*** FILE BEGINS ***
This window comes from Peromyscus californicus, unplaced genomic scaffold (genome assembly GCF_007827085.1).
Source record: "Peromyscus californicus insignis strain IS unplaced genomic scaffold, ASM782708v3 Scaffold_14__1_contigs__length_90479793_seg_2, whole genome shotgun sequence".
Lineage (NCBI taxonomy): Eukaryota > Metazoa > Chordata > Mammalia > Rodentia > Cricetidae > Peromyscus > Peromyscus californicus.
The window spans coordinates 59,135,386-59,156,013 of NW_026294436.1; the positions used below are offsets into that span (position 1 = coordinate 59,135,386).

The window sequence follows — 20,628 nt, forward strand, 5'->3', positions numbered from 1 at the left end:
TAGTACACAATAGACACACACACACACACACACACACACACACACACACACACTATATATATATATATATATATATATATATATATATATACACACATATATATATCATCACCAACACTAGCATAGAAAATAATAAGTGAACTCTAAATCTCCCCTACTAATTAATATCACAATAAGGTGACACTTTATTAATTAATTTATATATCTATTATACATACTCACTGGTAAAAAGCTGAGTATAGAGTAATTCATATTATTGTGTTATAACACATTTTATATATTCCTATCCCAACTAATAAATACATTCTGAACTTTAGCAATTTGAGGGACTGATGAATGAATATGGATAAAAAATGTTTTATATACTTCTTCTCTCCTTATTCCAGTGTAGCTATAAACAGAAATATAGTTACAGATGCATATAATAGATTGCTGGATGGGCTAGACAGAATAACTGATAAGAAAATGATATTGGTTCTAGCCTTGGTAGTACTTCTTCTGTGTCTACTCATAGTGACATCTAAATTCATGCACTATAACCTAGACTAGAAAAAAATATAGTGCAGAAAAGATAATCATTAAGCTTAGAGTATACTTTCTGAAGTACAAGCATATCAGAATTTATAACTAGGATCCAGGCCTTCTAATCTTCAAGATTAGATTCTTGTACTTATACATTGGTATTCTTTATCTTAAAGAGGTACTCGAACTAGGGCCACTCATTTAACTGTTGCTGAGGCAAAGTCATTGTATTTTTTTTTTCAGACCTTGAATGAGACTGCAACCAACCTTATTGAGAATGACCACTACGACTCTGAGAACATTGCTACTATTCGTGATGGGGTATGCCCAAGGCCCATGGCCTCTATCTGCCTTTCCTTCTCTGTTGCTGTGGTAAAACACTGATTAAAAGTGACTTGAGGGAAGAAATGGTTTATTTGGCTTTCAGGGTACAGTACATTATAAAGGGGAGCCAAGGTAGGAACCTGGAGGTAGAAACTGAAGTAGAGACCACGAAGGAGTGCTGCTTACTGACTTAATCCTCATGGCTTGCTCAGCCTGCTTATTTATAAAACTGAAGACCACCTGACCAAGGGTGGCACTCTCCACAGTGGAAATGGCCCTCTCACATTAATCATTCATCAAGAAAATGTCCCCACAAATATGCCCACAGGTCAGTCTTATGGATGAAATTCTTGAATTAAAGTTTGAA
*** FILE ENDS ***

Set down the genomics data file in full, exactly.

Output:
This window comes from Peromyscus californicus, unplaced genomic scaffold (genome assembly GCF_007827085.1).
Source record: "Peromyscus californicus insignis strain IS unplaced genomic scaffold, ASM782708v3 Scaffold_14__1_contigs__length_90479793_seg_2, whole genome shotgun sequence".
Lineage (NCBI taxonomy): Eukaryota > Metazoa > Chordata > Mammalia > Rodentia > Cricetidae > Peromyscus > Peromyscus californicus.
The window spans coordinates 59,135,386-59,156,013 of NW_026294436.1; the positions used below are offsets into that span (position 1 = coordinate 59,135,386).

The window sequence follows — 20,628 nt, forward strand, 5'->3', positions numbered from 1 at the left end:
TAGTACACAATAGACACACACACACACACACACACACACACACACACACACACTATATATATATATATATATATATATATATATATATATACACACATATATATATCATCACCAACACTAGCATAGAAAATAATAAGTGAACTCTAAATCTCCCCTACTAATTAATATCACAATAAGGTGACACTTTATTAATTAATTTATATATCTATTATACATACTCACTGGTAAAAAGCTGAGTATAGAGTAATTCATATTATTGTGTTATAACACATTTTATATATTCCTATCCCAACTAATAAATACATTCTGAACTTTAGCAATTTGAGGGACTGATGAATGAATATGGATAAAAAATGTTTTATATACTTCTTCTCTCCTTATTCCAGTGTAGCTATAAACAGAAATATAGTTACAGATGCATATAATAGATTGCTGGATGGGCTAGACAGAATAACTGATAAGAAAATGATATTGGTTCTAGCCTTGGTAGTACTTCTTCTGTGTCTACTCATAGTGACATCTAAATTCATGCACTATAACCTAGACTAGAAAAAAATATAGTGCAGAAAAGATAATCATTAAGCTTAGAGTATACTTTCTGAAGTACAAGCATATCAGAATTTATAACTAGGATCCAGGCCTTCTAATCTTCAAGATTAGATTCTTGTACTTATACATTGGTATTCTTTATCTTAAAGAGGTACTCGAACTAGGGCCACTCATTTAACTGTTGCTGAGGCAAAGTCATTGTATTTTTTTTTTCAGACCTTGAATGAGACTGCAACCAACCTTATTGAGAATGACCACTACGACTCTGAGAACATTGCTACTATTCGTGATGGGGTATGCCCAAGGCCCATGGCCTCTATCTGCCTTTCCTTCTCTGTTGCTGTGGTAAAACACTGATTAAAAGTGACTTGAGGGAAGAAATGGTTTATTTGGCTTTCAGGGTACAGTACATTATAAAGGGGAGCCAAGGTAGGAACCTGGAGGTAGAAACTGAAGTAGAGACCACGAAGGAGTGCTGCTTACTGACTTAATCCTCATGGCTTGCTCAGCCTGCTTATTTATAAAACTGAAGACCACCTGACCAAGGGTGGCACTCTCCACAGTGGAAATGGCCCTCTCACATTAATCATTCATCAAGAAAATGTCCCCACAAATATGCCCACAGGTCAGTCTTATGGATGAAATTCTTGAATTAAAGTTTGAA